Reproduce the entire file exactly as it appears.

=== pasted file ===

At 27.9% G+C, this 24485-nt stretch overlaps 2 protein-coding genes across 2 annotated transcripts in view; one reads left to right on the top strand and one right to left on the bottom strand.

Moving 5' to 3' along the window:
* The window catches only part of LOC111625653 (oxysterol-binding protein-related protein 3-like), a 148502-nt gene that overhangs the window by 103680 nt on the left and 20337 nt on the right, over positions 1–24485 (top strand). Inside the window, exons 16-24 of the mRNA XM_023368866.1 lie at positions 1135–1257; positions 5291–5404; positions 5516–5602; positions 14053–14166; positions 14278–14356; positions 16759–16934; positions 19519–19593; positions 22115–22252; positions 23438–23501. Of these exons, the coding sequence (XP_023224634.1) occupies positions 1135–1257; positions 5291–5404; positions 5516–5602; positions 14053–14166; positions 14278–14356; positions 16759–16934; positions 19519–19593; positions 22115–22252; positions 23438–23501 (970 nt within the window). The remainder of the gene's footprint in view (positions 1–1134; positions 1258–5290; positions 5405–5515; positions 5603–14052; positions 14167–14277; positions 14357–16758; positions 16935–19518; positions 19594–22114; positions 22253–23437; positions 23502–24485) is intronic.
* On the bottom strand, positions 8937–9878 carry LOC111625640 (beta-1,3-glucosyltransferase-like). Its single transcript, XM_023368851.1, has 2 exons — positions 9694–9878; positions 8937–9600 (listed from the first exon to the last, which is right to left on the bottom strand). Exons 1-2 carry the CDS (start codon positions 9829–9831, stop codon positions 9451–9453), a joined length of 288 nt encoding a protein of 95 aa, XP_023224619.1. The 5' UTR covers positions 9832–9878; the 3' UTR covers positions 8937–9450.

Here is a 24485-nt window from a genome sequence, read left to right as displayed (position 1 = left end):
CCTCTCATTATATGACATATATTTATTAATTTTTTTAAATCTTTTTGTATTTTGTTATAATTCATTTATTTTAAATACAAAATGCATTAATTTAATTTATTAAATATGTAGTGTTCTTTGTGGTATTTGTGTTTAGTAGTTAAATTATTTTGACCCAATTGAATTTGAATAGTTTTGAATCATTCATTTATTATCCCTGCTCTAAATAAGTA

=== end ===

At 27.9% G+C, this 24485-nt stretch overlaps 2 protein-coding genes across 2 annotated transcripts in view; one reads left to right on the top strand and one right to left on the bottom strand.

Moving 5' to 3' along the window:
* The window catches only part of LOC111625653 (oxysterol-binding protein-related protein 3-like), a 148502-nt gene that overhangs the window by 103680 nt on the left and 20337 nt on the right, over positions 1–24485 (top strand). Inside the window, exons 16-24 of the mRNA XM_023368866.1 lie at positions 1135–1257; positions 5291–5404; positions 5516–5602; positions 14053–14166; positions 14278–14356; positions 16759–16934; positions 19519–19593; positions 22115–22252; positions 23438–23501. Of these exons, the coding sequence (XP_023224634.1) occupies positions 1135–1257; positions 5291–5404; positions 5516–5602; positions 14053–14166; positions 14278–14356; positions 16759–16934; positions 19519–19593; positions 22115–22252; positions 23438–23501 (970 nt within the window). The remainder of the gene's footprint in view (positions 1–1134; positions 1258–5290; positions 5405–5515; positions 5603–14052; positions 14167–14277; positions 14357–16758; positions 16935–19518; positions 19594–22114; positions 22253–23437; positions 23502–24485) is intronic.
* On the bottom strand, positions 8937–9878 carry LOC111625640 (beta-1,3-glucosyltransferase-like). Its single transcript, XM_023368851.1, has 2 exons — positions 9694–9878; positions 8937–9600 (listed from the first exon to the last, which is right to left on the bottom strand). Exons 1-2 carry the CDS (start codon positions 9829–9831, stop codon positions 9451–9453), a joined length of 288 nt encoding a protein of 95 aa, XP_023224619.1. The 5' UTR covers positions 9832–9878; the 3' UTR covers positions 8937–9450.

Here is a 24485-nt window from a genome sequence, read left to right as displayed (position 1 = left end):
CCTCTCATTATATGACATATATTTATTAATTTTTTTAAATCTTTTTGTATTTTGTTATAATTCATTTATTTTAAATACAAAATGCATTAATTTAATTTATTAAATATGTAGTGTTCTTTGTGGTATTTGTGTTTAGTAGTTAAATTATTTTGACCCAATTGAATTTGAATAGTTTTGAATCATTCATTTATTATCCCTGCTCTAAATAAGTA